This section is from the book "Practical Real Estate Methods For Broker, Operator & Owner", by Thirty Experts. Also available from Amazon: Practical Real Estate Methods for Broker, Operator, Owner.
The value of land, however, is not the only value which the appraiser of real estate is called upon to estimate. It is required of him that he shall be able correctly to assign a market value to a combination of the land and any structural improvement that may have been erected on it. In order to be able to do this, however, he does not have to qualify as an expert in construction. He does not have to have a technical knowledge of the trades or of architecture. It will be noted that all that can be required of him is his judgment of value as a trader - that is to say, the market value or what the whole property would bring in the market if offered for sale. This is the value that is required for the purpose of placing mortgage loans, or of purchasing, or for purposes of taxation.
What the building cost to construct, or what the materials in it may have cost in themselves, does not necessarily enter as a factor into the market value of the whole. The appraiser, therefore, does not have to estimate the cost of construction in all cases, though where a new structure perfectly adapted to its situation and purpose is to be valued in connection with the land, the cost of same is usually estimated and added to the land valuation to produce value of the whole.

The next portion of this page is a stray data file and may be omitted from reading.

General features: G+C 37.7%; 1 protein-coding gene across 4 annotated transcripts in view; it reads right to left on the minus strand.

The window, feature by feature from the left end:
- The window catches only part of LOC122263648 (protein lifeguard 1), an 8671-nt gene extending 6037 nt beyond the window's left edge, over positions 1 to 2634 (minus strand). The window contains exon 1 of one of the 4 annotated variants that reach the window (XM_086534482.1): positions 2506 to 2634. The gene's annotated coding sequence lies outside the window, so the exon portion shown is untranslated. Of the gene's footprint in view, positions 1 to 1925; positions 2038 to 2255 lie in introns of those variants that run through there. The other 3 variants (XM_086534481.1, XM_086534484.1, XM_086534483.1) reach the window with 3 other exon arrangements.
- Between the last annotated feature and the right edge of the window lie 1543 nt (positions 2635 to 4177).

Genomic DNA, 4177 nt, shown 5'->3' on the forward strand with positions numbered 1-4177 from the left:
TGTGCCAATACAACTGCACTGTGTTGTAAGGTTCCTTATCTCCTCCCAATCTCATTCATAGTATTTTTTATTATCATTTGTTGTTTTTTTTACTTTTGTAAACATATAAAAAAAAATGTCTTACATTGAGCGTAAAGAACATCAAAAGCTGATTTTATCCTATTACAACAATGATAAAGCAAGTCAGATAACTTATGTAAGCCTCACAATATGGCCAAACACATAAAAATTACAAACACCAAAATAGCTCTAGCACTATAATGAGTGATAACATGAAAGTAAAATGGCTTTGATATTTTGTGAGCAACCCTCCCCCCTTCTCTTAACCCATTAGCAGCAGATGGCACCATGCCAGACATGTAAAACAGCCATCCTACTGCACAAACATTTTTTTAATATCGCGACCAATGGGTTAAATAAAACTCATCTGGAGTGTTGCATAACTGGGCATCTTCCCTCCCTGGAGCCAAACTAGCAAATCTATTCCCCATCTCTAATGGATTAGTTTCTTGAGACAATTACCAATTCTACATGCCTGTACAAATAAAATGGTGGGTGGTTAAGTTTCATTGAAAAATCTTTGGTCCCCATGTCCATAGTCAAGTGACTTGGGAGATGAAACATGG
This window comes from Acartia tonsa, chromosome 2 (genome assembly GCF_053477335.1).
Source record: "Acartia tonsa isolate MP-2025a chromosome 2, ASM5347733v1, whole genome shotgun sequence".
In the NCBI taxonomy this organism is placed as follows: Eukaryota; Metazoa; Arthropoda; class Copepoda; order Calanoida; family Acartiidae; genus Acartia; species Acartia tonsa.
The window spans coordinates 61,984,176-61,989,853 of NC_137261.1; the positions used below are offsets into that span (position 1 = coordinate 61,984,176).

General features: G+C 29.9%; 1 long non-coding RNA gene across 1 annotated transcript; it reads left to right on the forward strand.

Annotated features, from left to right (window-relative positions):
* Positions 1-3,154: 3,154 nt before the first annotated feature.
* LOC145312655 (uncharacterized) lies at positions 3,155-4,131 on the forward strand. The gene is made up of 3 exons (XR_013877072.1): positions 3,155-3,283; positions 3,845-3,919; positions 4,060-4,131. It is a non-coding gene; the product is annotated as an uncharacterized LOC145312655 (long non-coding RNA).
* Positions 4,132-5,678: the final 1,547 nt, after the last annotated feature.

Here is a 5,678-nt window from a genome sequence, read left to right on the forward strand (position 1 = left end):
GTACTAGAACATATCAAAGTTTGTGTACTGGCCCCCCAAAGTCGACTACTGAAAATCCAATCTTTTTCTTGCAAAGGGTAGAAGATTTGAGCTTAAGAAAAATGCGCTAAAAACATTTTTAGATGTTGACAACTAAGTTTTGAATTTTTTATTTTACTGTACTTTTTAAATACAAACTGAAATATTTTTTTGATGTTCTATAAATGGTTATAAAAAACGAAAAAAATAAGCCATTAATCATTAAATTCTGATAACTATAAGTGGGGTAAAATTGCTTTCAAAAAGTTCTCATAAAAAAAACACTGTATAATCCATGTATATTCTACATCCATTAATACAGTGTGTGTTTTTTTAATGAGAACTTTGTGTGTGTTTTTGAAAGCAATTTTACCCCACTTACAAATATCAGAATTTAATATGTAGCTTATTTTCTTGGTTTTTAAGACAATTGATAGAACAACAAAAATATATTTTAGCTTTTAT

If, however, the building, though new, is not adapted to the purpose for which it was built, or is ill situated (as a private dwelling in a factory district), its value would be considerably less than its cost and would be based upon the degree of its general or special usefulness. It might be that such a structure, though new, should be considered to have no market value whatever because it was an inadequate improvement of the lot. All buildings depreciate in value through wear and tear and by reason of neighborhood changes affecting their usefulness.
We estimate that fifty years is the full life of a building in New York City, for if at the end of that time it still be as substantial as ever, which is quite possible, it has become old-fashioned and ill adapted to modern wants and its value has merged with the value of the land under it. Hence we have to-day large sections of Manhattan Island, apparently covered with substantial improvements, that are just waiting a market movement to show themselves as really so much land ready for the builder.